I expounded this principle a long time ago; so it should not be new to you. Kangyo-soku is one of the six stages of practice in the perfect teaching. It means that one does as he speaks and speaks as he does. Those at the stages of ri-soku and myoji-soku believe in the perfect teaching, but even though they praise it, their actions fail to reflect their words. For example, many people study the books of the Three Great Rulers4 and the Five Emperors, but there is not one case in ten million where society is governed as those ancient Chinese sages taught. Thus it is very difficult to establish peace in society. One may be letter-perfect in reciting the Lotus Sutra, but it is far more difficult to practice as it teaches. The Hiyu chapter states, "They will despise, hate, envy and bear grudges against those who read, recite, transcribe and embrace this sutra." The Hosshi chapter reads, "Since hatred and jealousy abound even during the lifetime of the Buddha, how much worse will it! be in the world after his passing?" The Kanji chapter reads, "They will attack us with swords and staves...we will be banished again and again." The Anrakugyo chapter states, "The people will be full of hostility, and it will be extremely difficult to believe." These quotations are from the sutra, but there is no way of knowing when these prophecies will be fulfilled. In the past, Bodhisattva Fukyo and Priest Kakutoku read and lived these passages. But aside from the Former and Middle Days of the Law, now in the Latter Day, in all Japan only Nichiren seems to have done so. From my present situation, I can well imagine how followers, relatives, disciples and believers must have grieved when so many of their saints met persecution in the ancient days of evil kings.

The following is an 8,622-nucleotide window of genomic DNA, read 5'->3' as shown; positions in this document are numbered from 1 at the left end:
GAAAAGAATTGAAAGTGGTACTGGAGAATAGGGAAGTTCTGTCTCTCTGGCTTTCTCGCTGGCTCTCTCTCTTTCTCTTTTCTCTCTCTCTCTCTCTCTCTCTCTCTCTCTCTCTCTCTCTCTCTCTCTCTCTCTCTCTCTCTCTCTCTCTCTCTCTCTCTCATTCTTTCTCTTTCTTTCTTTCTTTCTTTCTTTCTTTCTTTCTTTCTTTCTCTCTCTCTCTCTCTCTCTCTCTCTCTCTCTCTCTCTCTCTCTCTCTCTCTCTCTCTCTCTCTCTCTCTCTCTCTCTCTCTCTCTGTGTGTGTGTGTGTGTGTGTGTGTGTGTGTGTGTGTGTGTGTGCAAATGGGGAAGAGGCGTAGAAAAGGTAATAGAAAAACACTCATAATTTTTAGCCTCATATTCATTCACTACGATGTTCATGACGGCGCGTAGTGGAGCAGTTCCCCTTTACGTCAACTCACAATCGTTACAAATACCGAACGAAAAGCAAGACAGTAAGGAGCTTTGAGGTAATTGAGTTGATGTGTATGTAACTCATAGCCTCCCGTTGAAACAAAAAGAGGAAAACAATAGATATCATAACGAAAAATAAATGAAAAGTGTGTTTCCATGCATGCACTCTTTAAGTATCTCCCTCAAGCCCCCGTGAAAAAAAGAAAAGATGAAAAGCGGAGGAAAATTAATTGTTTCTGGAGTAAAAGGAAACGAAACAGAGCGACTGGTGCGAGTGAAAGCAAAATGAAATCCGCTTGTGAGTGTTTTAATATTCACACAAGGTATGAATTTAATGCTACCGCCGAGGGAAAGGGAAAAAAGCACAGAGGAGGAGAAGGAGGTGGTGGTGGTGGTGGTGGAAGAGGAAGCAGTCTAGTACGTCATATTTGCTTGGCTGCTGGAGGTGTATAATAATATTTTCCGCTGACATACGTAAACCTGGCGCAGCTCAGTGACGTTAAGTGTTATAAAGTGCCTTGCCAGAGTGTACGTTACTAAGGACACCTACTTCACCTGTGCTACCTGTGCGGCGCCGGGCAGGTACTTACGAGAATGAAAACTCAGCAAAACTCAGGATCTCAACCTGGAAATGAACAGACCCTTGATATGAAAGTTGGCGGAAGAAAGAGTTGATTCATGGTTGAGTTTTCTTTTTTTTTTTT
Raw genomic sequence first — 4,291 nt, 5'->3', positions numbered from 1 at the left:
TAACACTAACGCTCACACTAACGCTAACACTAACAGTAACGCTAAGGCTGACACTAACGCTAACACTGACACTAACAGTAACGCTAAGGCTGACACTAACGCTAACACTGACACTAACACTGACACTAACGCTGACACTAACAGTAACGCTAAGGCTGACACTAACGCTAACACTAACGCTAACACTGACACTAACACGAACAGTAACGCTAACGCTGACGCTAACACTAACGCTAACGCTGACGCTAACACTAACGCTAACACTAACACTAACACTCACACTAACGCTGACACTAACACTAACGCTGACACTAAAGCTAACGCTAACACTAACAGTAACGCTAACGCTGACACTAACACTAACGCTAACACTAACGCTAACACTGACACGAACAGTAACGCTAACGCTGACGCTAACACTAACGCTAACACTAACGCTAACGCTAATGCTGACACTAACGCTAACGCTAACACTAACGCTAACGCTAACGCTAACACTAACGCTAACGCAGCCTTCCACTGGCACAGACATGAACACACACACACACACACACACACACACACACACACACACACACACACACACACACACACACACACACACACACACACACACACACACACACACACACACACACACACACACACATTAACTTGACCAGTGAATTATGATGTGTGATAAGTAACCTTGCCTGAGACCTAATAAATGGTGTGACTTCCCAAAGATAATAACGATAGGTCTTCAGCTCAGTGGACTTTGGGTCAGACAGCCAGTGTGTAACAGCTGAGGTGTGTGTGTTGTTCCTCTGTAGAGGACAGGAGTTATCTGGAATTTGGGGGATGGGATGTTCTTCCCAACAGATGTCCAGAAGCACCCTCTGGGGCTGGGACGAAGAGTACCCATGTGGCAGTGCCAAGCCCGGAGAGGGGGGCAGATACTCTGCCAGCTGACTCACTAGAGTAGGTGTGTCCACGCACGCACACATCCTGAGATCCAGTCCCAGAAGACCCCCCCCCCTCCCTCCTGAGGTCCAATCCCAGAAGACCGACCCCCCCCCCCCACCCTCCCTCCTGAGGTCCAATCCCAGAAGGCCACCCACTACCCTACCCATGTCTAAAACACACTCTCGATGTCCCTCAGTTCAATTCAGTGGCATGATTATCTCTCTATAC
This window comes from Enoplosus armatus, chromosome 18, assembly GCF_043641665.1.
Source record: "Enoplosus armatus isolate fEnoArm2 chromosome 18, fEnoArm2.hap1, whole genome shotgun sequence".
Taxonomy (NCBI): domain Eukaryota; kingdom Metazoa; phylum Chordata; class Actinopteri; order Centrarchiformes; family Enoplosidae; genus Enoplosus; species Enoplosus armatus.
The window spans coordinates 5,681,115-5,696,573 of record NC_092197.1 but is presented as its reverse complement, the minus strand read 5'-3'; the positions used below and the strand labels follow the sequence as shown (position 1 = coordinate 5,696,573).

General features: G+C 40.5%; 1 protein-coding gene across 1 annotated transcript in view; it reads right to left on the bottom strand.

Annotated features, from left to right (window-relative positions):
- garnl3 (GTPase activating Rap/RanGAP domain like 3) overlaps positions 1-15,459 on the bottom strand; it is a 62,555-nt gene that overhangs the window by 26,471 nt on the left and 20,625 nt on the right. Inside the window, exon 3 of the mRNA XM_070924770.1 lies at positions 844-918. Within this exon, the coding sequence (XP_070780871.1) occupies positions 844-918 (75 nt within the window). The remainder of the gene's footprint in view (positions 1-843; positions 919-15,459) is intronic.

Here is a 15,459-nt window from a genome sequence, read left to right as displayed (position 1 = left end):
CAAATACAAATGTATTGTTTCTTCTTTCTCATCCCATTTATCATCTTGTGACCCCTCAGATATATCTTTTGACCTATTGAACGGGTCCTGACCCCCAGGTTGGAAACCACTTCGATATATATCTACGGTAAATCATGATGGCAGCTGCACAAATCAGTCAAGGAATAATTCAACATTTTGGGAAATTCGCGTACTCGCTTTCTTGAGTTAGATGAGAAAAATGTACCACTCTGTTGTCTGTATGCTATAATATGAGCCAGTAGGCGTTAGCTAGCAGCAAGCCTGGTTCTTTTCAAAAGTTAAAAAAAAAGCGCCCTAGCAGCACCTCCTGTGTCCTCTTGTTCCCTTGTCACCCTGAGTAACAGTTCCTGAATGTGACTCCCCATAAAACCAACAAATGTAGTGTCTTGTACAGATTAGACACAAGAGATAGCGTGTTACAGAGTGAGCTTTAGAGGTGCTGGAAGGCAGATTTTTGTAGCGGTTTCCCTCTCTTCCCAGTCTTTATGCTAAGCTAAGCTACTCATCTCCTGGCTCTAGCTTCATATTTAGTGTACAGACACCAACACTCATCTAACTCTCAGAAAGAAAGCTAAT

Nichiren has now read the entirety of the Lotus Sutra. Even a single phrase or passage will assure one's Enlightenment; since I have read the entire sutra, my benefits will be far greater. Though I may sound presumptuous, my most fervent wish is to enable the whole nation to attain enlightenment. However, in an age when none will heed me, it is beyond my power. I will close now to keep this brief.


The fifth day of the tenth month in the eighth year of Bun'ei (1271)



Suri and Handoku: Sons of a Brahman family in Shakyamuni's time, said to be so stupid that they were unable to distinguish between each other; both would come running when one was called. The Daishonin compares their closeness to the staunch unity of the three believers from Shimousa. Lotus Sutra, chap. 20.

The number and ordering of the Buddha's successors differs slightly according to different documents. The translation here is based on the Daishonin's full list of them which appears in page 1103 of the Gosho Zenshu.

Books of the Three Great Rulers and Five Emperors: Writings popularly ascribed to eight legendary emperors of ancient China. Confucius is traditionally thought to have incorporated them into his work, the Book of Documents, one of his Five Classics. Little is known about the contents of these works, but the legendary emperors are said to have realized a model government.

Major Writings of Nichiren Daishonin; Vol. 1, pp. 17-19.